The Texas Supreme Court has granted mandamus relief in a case involving the admissibility of a counteraffidavit in a personal injury case. The case, In re Chefs’ Produce of Hous., Inc., centered around a car accident involving Antonio Estrada and Mario Rangel, who was driving a box truck for Chefs’ Produce. Estrada sued both Rangel and Chefs’ Produce for negligence, alleging that Rangel’s actions caused the accident.
Estrada filed an affidavit under Section 18.001 of the Civil Practice and Remedies Code, stating that he had incurred reasonable and necessary medical expenses due to the accident. Chefs’ Produce filed a counteraffidavit challenging Estrada’s expenses, retaining an anesthesiologist and pain management doctor as the counteraffiant.
Estrada moved to strike the counteraffidavit and testimony, and the trial court granted the motion, precluding the counteraffiant from testifying at trial. Chefs’ Produce moved for reconsideration, arguing that the trial court’s decision was in conflict with a recent Texas Supreme Court opinion. The trial court denied the motion, and Chefs’ Produce sought mandamus relief in the court of appeals.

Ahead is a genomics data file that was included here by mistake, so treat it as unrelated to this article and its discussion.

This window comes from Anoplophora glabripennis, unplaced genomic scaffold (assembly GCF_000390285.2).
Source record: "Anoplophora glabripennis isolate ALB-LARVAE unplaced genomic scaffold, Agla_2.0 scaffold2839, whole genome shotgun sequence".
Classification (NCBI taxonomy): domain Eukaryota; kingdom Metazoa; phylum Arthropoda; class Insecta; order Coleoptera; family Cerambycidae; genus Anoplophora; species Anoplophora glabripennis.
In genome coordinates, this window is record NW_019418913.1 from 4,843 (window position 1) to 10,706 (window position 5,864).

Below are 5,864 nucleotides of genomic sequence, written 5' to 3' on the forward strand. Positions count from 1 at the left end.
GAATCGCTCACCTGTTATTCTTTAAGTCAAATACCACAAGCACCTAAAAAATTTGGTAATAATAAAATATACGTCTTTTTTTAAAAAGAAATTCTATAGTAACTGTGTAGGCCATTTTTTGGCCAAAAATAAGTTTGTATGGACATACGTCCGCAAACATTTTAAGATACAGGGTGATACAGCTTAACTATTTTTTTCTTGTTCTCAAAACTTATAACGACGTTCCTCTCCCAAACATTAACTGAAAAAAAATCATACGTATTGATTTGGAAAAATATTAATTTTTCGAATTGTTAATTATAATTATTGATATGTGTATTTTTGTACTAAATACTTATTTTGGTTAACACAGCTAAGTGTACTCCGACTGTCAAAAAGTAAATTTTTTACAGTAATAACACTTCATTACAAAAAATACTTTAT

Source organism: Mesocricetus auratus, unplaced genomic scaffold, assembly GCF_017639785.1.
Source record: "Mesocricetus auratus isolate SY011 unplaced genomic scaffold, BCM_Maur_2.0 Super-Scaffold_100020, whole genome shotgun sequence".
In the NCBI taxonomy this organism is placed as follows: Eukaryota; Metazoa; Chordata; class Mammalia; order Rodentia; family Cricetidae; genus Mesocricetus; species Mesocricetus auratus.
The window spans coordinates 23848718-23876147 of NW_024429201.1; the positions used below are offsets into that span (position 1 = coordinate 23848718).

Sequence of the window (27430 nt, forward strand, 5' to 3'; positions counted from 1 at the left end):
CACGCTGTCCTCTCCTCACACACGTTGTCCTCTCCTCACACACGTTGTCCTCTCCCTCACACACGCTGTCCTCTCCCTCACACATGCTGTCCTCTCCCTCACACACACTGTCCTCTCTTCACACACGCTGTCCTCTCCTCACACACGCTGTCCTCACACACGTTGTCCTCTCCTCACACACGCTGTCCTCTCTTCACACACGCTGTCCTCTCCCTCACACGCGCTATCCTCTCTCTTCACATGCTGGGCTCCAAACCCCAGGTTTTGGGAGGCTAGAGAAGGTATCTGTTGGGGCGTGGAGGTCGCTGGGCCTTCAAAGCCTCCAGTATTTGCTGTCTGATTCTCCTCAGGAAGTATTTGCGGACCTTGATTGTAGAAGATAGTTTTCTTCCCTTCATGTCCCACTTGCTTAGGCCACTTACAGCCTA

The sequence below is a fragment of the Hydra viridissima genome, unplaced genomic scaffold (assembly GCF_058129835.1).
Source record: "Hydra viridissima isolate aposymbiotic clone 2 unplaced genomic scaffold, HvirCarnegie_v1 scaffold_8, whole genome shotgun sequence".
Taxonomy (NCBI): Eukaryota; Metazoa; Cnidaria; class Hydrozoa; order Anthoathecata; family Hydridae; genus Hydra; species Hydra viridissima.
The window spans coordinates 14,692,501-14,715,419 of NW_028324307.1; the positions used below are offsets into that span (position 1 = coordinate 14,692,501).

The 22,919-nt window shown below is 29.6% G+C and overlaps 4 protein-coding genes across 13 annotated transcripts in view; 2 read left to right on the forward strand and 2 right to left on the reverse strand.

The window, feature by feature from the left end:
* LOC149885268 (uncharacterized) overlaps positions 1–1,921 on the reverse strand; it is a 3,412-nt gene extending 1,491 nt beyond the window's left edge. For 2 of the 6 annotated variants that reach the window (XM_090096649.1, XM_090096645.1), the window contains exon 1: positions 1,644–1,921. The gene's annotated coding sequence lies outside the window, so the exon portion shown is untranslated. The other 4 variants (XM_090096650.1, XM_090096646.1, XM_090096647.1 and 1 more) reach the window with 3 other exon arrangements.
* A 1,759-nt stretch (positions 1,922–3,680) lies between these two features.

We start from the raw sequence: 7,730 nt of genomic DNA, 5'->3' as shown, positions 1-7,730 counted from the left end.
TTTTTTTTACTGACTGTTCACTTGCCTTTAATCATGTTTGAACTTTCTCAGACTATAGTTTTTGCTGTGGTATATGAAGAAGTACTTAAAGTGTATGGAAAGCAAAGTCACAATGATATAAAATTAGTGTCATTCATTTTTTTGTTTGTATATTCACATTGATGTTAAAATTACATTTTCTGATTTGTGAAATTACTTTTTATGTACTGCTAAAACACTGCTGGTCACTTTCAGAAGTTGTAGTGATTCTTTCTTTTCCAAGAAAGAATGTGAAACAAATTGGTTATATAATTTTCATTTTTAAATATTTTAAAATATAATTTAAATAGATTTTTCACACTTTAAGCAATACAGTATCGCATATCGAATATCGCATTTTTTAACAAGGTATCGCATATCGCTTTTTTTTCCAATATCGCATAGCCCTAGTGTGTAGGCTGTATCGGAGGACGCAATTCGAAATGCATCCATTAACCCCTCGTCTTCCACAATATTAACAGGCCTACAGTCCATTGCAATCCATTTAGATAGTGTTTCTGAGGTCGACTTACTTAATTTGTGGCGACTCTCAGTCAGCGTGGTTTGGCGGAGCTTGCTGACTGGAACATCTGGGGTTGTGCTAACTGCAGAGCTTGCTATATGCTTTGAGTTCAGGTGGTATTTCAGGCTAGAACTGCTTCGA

The Supreme Court held that the counteraffidavit complied with Section 18.001(f) and provided reasonable notice of Chefs’ Produce’s basis for disputing the initial affidavit’s claims. The Court further held that the inclusion of a causation opinion in an otherwise compliant Section 18.001(f) counteraffidavit is not a proper basis for striking it. Finally, the Court held that Chefs’ Produce lacked an adequate appellate remedy because the trial court’s order effectively foreclosed Chefs’ Produce from presenting rebuttal evidence.
The Court granted Chefs’ Produce’s petition for writ of mandamus and ordered the trial court to vacate its order striking the counteraffidavit and testimony. The ruling underscores the importance of complying with Section 18.001 of the Civil Practice and Remedies Code in personal injury cases and clarifies the admissibility requirements for counteraffidavits.